Mortgage delinquency rates are down, credit delinquencies are up. CoreLogic reports 30-day-plus delinquency is the lowest it’s been in over a decade.

It’s a good news, not-so-good news situation. First, the good news: More people are paying their mortgages on time. Unfortunately, credit delinquencies are up as more people are having trouble getting their credit card debt paid.

Let’s look at mortgage loan performance data first: The 30-day-plus mortgage delinquency rate dropped to 4 percent in the first quarter of 2019, the lowest it’s been in well over a decade, according to the latest Loan Performance Insights report by CoreLogic.

“Income growth, home appreciation and sound underwriting have pushed [mortgage] delinquency rates to their lowest level in 20 years,” said Frank Nothaft, Chief Economist for CoreLogic.

Mortgage Delinquency Rates

Serious mortgage delinquencies, defined as mortgage loans that are 90 days or more past due, including mortgage loans in foreclosure, decreased year-over-year in all states except for North Dakota, where serious mortgage delinquencies stayed the same.

The number of mortgages transitioning from current to 30-days past due remained at 0.8 percent in January 2019, unchanged from January 2018 and well below the 2 percent peak during the financial crisis in 2008. The 30-to-60-day delinquency rate rose from 14 percent in January 2018 to 14.9 percent in January 2019. However, the 60-to-90-day delinquency rate fell from 26.5 percent to 24.9 percent over the same time period.

Consumer Credit Debt & Delinquencies

“Low delinquency rates on home mortgages are a contrast to the rising delinquency rates on consumer credit,” said Nothaft. “While home mortgage delinquency rates are at, or are near, their lowest levels in two decades, delinquency rates for auto and student loans are higher now than they were during the early and mid-2000s.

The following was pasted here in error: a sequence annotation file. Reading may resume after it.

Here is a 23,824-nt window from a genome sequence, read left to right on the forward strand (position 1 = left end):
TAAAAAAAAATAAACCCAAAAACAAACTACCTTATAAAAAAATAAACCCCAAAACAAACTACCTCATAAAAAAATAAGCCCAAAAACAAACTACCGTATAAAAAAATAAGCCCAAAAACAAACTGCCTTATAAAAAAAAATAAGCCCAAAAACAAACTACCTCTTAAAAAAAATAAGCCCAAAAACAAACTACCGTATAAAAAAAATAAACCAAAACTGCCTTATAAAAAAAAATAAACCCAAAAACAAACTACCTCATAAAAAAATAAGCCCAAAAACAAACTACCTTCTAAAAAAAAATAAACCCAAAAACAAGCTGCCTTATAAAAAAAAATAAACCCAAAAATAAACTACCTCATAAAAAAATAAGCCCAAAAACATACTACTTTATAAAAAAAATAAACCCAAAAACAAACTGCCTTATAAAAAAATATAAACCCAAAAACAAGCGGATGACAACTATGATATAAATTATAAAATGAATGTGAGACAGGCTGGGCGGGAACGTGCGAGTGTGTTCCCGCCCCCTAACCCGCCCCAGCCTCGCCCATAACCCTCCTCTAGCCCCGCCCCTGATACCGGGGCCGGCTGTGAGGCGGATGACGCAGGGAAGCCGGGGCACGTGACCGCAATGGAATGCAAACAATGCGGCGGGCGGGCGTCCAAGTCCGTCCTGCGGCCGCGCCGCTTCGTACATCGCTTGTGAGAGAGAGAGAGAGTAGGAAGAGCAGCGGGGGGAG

In a separate report, CoreLogic notes student loan debt has grown sixfold since 2003, tripling its share of consumer debt from 12 to 36 percent. Student loan debt ballooned to $1.5 trillion at the end of 2018. Student loans have had 90-day delinquency rates above 10 percent since 2013, much higher than the rate before the Great Recession, which was roughly 7 percent.

Auto loans have maintained a 30 percent share of consumer debt since 2003. Currently, the U.S. has $1.3 trillion in outstanding auto debt. CoreLogic points to an extensive volume of subprime financing in auto loans to explain the deterioration in loan performance. In 2018, 20 percent of borrowers had a credit score below 620, and nearly one-third were below 660. It’s a stark comparison to home mortgage borrowers, where only one percent of borrowers had a credit score below 620 and only 8 percent had credit scores below 660.

According to CoreLogic, “High delinquency rates on consumer credit could slow consumption spending and affect home buying in the coming year, posing a risk to economic growth, household financial health and lender portfolios.”

How to Avoid Consumer Credit Delinquency

If you want to build your credit history and raise your credit score, it’s important to pay all of your bills on time and, preferably in full. If you can’t pay all of your bills at the end of the month, you should try to make the minimum payment, so that at least your creditors can report you as paying on time.

When it comes to consumer credit, like your credit cards, follow these steps so that you have a better understanding of what you owe and how to get it paid off:

  1. Use calculators to determine what the down payment, monthly payment and the amount paid towards interest over the life of the loan will be. Whatever you do, don’t base your budget off of the loan amount that’s been pre-approved. Getting approved for a loan doesn’t mean you can afford to pay it back, it means you’ve met the lender’s minimum requirements for funding and nothing more.
  2. Stick to your spending budget. Buying something new is exciting and everyone is determined to get the best deal. Sales representatives have caught onto this and often offer flashy promotions, discounts, or ‘free’ add-ons to lure you into spending more than you intended.
  3. Setup automatic payments or set an alert to remind you to pay on time. Late payments (and the fees that get tacked onto the amount you owe) add up fast and can easily derail your repayment plan. Avoid the threat of late payments by setting up automatic payments, but make sure to monitor the statements to determine if you need to increase the payment to knock down the principal balance. Whenever possible, make more than the minimum payment because the loan will be paid off sooner and you’ll pay less interest on it.

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